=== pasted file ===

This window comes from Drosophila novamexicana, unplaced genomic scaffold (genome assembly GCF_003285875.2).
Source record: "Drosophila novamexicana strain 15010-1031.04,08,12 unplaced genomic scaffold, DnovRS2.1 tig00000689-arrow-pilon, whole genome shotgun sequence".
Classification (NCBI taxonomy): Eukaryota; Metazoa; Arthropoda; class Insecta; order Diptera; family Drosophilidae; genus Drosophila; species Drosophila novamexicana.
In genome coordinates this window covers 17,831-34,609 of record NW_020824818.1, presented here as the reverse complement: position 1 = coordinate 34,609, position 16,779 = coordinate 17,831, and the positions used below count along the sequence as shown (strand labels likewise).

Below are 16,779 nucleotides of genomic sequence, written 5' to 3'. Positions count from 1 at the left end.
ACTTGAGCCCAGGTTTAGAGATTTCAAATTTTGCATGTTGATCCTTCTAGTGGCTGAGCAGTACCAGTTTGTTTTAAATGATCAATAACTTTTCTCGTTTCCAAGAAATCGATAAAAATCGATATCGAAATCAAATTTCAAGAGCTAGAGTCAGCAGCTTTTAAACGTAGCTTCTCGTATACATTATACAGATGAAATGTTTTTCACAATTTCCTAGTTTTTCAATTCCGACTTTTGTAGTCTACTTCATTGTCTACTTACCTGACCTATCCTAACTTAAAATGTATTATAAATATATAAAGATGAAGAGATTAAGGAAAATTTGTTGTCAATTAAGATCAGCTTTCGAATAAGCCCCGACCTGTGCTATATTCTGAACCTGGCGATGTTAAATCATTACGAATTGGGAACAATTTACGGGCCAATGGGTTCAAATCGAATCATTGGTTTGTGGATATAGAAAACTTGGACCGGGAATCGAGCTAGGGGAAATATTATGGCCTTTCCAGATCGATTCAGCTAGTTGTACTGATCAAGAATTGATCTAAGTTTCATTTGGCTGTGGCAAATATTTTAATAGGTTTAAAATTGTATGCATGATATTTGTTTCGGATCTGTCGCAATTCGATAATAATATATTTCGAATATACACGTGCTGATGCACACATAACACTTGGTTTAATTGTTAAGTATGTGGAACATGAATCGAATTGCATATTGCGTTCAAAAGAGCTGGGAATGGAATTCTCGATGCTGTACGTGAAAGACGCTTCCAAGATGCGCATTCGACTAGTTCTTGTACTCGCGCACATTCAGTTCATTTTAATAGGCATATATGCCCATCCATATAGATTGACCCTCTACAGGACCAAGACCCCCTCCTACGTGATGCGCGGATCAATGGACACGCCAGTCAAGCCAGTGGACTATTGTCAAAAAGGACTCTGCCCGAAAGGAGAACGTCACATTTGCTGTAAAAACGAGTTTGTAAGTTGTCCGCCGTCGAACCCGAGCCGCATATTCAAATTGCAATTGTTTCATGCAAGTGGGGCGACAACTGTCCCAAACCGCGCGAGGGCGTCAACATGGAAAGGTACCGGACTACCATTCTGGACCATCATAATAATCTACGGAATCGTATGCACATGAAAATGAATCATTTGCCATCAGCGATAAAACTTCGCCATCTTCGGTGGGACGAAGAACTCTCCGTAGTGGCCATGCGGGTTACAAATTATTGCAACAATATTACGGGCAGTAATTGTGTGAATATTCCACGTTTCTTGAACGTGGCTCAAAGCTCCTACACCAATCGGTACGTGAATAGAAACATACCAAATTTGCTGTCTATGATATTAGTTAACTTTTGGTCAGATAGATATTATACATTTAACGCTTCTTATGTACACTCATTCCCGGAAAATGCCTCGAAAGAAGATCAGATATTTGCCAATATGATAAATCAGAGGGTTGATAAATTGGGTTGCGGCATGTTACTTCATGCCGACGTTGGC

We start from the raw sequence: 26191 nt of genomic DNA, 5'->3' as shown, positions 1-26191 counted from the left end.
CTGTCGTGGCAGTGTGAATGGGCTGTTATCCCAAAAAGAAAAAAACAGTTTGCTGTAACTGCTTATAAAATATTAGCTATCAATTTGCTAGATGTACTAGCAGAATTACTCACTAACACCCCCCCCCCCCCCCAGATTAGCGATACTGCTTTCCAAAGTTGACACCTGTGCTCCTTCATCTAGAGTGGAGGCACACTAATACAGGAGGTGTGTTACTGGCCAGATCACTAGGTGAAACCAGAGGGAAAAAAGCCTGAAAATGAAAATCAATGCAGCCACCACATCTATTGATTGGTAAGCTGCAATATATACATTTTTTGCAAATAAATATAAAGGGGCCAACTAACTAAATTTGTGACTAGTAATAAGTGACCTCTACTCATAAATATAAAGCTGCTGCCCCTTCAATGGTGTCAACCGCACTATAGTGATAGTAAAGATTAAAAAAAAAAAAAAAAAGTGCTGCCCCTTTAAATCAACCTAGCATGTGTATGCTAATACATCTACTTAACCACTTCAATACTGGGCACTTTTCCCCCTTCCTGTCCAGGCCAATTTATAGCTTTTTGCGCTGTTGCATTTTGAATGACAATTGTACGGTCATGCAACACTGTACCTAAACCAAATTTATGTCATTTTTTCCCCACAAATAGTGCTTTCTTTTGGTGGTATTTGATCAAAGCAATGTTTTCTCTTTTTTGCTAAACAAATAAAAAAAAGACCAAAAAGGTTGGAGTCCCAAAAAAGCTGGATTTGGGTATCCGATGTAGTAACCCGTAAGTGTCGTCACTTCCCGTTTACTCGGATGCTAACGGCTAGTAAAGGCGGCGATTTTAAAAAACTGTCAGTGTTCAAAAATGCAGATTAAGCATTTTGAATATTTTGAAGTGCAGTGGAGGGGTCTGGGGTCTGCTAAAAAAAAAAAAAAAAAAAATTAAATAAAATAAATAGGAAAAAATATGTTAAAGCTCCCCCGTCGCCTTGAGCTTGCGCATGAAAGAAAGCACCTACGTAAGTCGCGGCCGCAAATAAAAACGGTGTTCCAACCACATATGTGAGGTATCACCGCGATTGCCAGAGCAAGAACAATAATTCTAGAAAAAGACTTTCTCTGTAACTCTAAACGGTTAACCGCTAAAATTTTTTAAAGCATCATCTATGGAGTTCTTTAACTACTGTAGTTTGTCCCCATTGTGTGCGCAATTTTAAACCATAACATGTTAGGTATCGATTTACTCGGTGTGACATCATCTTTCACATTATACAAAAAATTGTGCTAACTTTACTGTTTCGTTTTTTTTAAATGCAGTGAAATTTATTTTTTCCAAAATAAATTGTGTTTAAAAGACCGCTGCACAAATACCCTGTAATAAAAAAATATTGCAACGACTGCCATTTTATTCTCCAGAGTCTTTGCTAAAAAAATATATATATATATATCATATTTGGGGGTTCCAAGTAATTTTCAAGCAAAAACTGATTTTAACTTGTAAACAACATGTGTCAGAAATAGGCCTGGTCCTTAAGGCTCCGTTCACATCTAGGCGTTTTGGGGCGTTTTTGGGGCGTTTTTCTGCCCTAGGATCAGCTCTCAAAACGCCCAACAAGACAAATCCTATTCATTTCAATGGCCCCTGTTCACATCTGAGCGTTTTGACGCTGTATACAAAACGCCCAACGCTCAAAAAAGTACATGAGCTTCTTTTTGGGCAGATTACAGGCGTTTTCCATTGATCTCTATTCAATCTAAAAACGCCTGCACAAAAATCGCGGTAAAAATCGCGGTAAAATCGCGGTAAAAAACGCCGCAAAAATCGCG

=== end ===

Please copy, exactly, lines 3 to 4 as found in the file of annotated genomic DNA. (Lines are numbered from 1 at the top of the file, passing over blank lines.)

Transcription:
Classification (NCBI taxonomy): Eukaryota; Metazoa; Arthropoda; class Insecta; order Diptera; family Drosophilidae; genus Drosophila; species Drosophila novamexicana.
In genome coordinates this window covers 17,831-34,609 of record NW_020824818.1, presented here as the reverse complement: position 1 = coordinate 34,609, position 16,779 = coordinate 17,831, and the positions used below count along the sequence as shown (strand labels likewise).